Now my theory is that it doesn’t matter if the student knows you’re being generous in your enthusiasm for their answer. What matters is that nobody can think afterwards “Lecturer was displeased with the answer”.

6. Hand down, not hands up

This one really is a cheap trick. If you ask your students to put their hands up to indicate something then everyone who doesn’t put their hand up could either be answering in the negative, or just opting out of your question through laziness. You see this when you ask both options of a two choice issue (“Put your hand up if you came on Tuesday”, “Now put your hands up if you didn’t come on Tuesday”), and the total number of hands you see is less than the number of people in the room. In methodological terms, a show of hands has a response bias issue: the bias is towards not putting your hand up, which deprives you, the lecturer of information (and undermines your authority because people demonstrably aren’t following your instructions honestly).

I try and turn this situation on the head by asking everyone to put their hand up at the start. Now, with everyone with their hands in the air, I ask people to put their hands down if they can’t answer yes to my question. This changes the default choice to be participating in my poll, rather than ignoring it (apart from the really recalcitrant who won’t put their hands up in the first place, but they are unlikely to do this as they’ll stand out from the crowd. Conformity again).

7. A question document, and other technological fixes

This is a technological fix, which may not work for everyone. However good your rapport with a class, some people are just not going to want to speak out in front of everyone. One way of hearing what they have to say is to, before the class, create a Google Document with open edit permissions (meaning anyone who has the link can edit), then to visit which is a link shortener which use common English words, so you end up with a link you can shout across the room, something like (it works because links expire within 12 hours, so it never runs out of common English words). Then, in the lecture, I tell the class they can find the document via the shoutkey link. Before the end of the lecture I check the document and can answer any questions which anonymous students have left.

There a range of neat technological solutions which are becoming more and more plausible now that most places I lecture have wifi and most students I lecture have laptops or smartphones. Two which I haven’t used extensively but which seem to have lots of potential are and which are both simple ways for an audience with smartphones to provide answers to polls and the feedback the answers in the forms of percentages or graphs.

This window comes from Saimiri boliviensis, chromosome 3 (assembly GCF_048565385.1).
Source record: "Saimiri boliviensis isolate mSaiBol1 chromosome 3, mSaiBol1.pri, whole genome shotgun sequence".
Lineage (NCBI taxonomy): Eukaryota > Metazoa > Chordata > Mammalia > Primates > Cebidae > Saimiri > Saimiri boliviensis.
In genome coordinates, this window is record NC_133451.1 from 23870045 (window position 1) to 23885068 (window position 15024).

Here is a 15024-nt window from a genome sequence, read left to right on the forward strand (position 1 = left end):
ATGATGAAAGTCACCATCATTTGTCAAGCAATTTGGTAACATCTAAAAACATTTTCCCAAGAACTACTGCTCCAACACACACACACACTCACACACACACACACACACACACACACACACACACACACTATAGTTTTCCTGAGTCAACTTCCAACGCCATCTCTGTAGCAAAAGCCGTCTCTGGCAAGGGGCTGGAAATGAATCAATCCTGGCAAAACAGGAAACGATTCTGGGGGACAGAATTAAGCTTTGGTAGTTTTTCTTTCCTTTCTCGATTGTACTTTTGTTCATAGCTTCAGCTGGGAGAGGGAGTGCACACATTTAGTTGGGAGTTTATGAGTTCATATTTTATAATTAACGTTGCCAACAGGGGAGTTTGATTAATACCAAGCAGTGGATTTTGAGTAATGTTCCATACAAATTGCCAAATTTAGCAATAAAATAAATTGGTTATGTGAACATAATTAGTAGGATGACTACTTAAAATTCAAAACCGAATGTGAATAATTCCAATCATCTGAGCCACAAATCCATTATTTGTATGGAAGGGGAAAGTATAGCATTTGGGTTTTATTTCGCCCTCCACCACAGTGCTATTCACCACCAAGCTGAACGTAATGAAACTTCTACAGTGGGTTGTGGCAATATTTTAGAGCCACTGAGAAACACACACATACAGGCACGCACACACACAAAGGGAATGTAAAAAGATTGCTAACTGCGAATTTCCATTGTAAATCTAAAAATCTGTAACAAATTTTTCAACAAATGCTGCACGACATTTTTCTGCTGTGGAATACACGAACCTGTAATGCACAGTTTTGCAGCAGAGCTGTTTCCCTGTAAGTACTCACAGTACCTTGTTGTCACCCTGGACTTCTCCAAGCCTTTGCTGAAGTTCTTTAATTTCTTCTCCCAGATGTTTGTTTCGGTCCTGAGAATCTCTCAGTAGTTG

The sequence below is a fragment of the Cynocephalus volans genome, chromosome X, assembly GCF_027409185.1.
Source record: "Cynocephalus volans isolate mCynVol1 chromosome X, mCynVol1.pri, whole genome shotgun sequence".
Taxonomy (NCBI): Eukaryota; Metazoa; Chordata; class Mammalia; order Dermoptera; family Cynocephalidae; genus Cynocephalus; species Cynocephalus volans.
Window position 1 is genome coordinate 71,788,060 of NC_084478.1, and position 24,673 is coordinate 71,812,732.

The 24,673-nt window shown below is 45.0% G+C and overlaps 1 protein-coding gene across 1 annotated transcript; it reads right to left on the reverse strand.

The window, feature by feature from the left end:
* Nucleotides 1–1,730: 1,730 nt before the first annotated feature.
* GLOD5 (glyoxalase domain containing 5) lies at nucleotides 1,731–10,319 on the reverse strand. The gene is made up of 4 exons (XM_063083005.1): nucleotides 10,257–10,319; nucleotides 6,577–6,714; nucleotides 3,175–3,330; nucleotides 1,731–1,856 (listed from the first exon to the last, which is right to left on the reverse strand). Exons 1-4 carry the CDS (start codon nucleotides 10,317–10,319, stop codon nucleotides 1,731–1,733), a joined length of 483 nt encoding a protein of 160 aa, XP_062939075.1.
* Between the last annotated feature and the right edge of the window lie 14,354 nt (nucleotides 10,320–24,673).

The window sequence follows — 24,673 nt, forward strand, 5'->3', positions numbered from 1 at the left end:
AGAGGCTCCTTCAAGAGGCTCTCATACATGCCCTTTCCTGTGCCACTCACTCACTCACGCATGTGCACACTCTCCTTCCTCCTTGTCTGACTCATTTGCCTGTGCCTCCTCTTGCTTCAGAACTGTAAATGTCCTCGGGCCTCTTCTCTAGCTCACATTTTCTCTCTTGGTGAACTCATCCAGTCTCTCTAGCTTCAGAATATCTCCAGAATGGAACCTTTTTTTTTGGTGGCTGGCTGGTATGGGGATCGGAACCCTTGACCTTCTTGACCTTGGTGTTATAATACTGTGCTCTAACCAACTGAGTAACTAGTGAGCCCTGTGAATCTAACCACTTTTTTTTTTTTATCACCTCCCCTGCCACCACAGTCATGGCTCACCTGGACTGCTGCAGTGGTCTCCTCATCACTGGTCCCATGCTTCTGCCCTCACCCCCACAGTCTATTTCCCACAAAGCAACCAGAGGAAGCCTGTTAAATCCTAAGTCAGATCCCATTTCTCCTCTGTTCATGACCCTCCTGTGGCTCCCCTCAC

Like all the best digital technologies, these make the “real” experience more worthwhile, they don’t replace it with a “virtual” substitute.

There are many tricks, but these ones are mine

Now my lecturing experience is particular to me — and some of this advice may not travel. I know that students in different cultures may be more willing to shout out in a group. Because conformity and social comfort are such massive drivers of social behaviour, the history of a particular cohort of students can have a large effect on how they’ll respond in a lecture situation (so, for example, if they have been together for a year already half your job is already done).


Pressure Vessels

Pressure Vessels: The epidemic of poor mental health among higher education staff, published by the Higher Education Policy Institute in May 2019, reports an escalation of signs of stress among University workers. Using FOI requests about referrals to University counseling services and occupational health, the report finds, since 2009, widespread, ‘sharp’, ‘astonishing’ and ongoing rises in the number of staff referred every year.

The report describes University work as an ‘anxiety machine’, where pressure to support student satisfaction, workload intensification, work allocation models, performance management and casualisation all combine to ramp up pressure on individual members of University staff. (These issues are precisely those which are the subject of the current UCU dispute and planned industrial action).

Sheffield Hallam UCU used this report, and the underlying data, to identify these statistics for their University: between 2010 and 2015 a 56% increase in staff referrals to University counselling; between 2015 and 2016 a 240% increase in referrals to occupational health.

This is in line with the industry-wide pattern. Extracting the data from the report, I drew the graph of total reported referrals of University staff to counselling (red) and occupational health (blue):